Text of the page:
Since their serious loss last November, the Republican party has worked to rebuild its appeal by presenting its conservative platform in a more relatable light to the voters it alienated in the past election. One of the main contested positions is the topic of legalizing gay marriage. Up until this past Friday, March 15, all sitting Republican senators took a unified stance against the legalization, but due to a surprising turn of events for Ohio Senator Rob Portman (R), he has announced a change of heart and now endorses same-sex marriage and all the federal transformation its legislation would entail.
Two years ago, Senator Portman was faced with a confession from his now 21 year-old son, Will, regarding his sexuality. It came as a definite surprise to the senator that his son is gay, and in his op-ed published in The Columbus Dispatch, he speaks of the struggle he faced with respect to his Christian faith and the deep-rooted “…tradition that marriage is a sacred bond between a man and a woman.”
He has taken a different approach to conservative principles by affirming the fact that conservatives strongly believe in personal liberties and the least amount of government interference in the lives of its citizens. He goes beyond that by writing of his realization, as a result of speaking to his pastor and other religious and political leaders, that gay marriage would not be a threat to American and Christian values, but “a tribute to marriage, and a potential source of renewed strength for the institution.”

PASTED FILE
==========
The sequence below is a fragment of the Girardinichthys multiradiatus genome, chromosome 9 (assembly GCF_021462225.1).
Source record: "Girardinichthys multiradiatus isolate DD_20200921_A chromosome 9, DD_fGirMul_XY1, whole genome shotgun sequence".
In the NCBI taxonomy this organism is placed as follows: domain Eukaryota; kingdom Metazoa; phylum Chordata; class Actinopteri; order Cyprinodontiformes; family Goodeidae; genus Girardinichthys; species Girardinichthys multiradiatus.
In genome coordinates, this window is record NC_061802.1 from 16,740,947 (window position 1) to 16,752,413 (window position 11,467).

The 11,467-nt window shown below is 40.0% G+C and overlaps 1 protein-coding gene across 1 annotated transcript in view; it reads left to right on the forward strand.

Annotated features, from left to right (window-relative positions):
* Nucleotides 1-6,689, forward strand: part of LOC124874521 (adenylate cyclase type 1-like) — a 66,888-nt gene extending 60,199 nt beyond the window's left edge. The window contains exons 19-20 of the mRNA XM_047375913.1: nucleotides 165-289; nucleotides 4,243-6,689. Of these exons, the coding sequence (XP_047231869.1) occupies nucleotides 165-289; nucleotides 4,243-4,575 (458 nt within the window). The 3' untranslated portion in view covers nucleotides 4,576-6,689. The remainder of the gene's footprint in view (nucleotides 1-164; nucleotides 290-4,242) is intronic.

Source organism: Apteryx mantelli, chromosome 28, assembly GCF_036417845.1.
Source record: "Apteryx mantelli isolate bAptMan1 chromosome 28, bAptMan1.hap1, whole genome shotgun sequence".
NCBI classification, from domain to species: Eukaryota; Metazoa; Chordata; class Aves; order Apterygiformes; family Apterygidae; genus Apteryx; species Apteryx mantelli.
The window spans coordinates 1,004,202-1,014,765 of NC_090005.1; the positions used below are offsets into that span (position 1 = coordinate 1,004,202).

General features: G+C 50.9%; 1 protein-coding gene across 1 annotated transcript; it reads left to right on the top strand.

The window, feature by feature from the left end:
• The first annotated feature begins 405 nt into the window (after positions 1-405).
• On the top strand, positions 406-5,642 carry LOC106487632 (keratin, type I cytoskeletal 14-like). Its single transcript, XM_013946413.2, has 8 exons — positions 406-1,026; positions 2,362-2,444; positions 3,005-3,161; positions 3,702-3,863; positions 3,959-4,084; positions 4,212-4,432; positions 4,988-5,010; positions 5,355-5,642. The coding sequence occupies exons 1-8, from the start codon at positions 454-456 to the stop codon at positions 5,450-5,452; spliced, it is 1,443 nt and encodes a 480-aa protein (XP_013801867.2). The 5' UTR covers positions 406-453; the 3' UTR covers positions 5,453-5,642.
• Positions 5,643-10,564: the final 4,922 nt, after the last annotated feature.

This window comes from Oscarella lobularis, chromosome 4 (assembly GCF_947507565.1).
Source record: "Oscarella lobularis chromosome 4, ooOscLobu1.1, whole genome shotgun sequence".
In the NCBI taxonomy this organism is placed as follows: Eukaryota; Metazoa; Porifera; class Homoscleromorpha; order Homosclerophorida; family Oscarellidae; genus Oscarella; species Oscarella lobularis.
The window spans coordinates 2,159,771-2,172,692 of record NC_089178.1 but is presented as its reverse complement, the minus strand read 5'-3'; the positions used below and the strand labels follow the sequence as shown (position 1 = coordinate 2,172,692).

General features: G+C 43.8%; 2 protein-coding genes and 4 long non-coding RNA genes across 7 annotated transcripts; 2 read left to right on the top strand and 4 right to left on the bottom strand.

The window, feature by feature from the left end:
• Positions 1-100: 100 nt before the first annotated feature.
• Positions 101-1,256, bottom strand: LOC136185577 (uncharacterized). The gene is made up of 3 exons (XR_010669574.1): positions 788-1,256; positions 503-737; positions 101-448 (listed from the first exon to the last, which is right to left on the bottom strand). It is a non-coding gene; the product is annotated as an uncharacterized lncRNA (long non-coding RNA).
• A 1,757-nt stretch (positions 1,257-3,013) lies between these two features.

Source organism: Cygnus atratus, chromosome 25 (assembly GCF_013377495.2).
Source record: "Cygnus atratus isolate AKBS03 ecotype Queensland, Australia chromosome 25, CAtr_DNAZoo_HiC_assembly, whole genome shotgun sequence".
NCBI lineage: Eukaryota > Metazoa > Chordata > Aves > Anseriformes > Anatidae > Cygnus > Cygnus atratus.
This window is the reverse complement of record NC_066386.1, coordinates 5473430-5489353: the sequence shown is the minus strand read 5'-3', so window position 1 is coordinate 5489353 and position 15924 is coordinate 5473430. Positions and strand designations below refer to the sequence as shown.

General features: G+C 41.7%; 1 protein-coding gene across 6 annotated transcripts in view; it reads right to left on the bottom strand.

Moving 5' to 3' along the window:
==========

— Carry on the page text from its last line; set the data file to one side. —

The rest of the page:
The timeliness of his announcement cannot be, and is not, a coincidence. The Supreme Court will soon hear arguments against California’s Proposition 8. Just last month, multiple Republican leaders — including top aides to former President Bush, four former governors and two members of the House of Representatives — in an attempt to aid in rebranding the Republican party, signed a legal brief directed at the Supreme Court, advocating for a decision that would declare that gay couples have a right to wed under the United States Constitution.
The senator himself was a vocal supporter of the 1996 Defense of Marriage Act passed when President Bill Clinton was in office. With the act currently under review by the Supreme Court and arguments scheduled this month, he felt he was pressed for time to finally publicize his shift on the matter of contention.
While the change of heart was only brought about when the social matter personally affected his family, it still took a great deal of courage to turn away from the comfort of remaining within his party’s boundaries publicly, and from his previous value system.
This is not the first time a prominent Republican leader is known to have a gay or lesbian child, but it is a refreshing first to see one of them renounce their previous stance on the controversy and openly back gay marriage and rights. Not only was it his son coming out to the country, but Senator Portman coming out of the conservative closet with a more liberal take on the question that continues to divide the nation.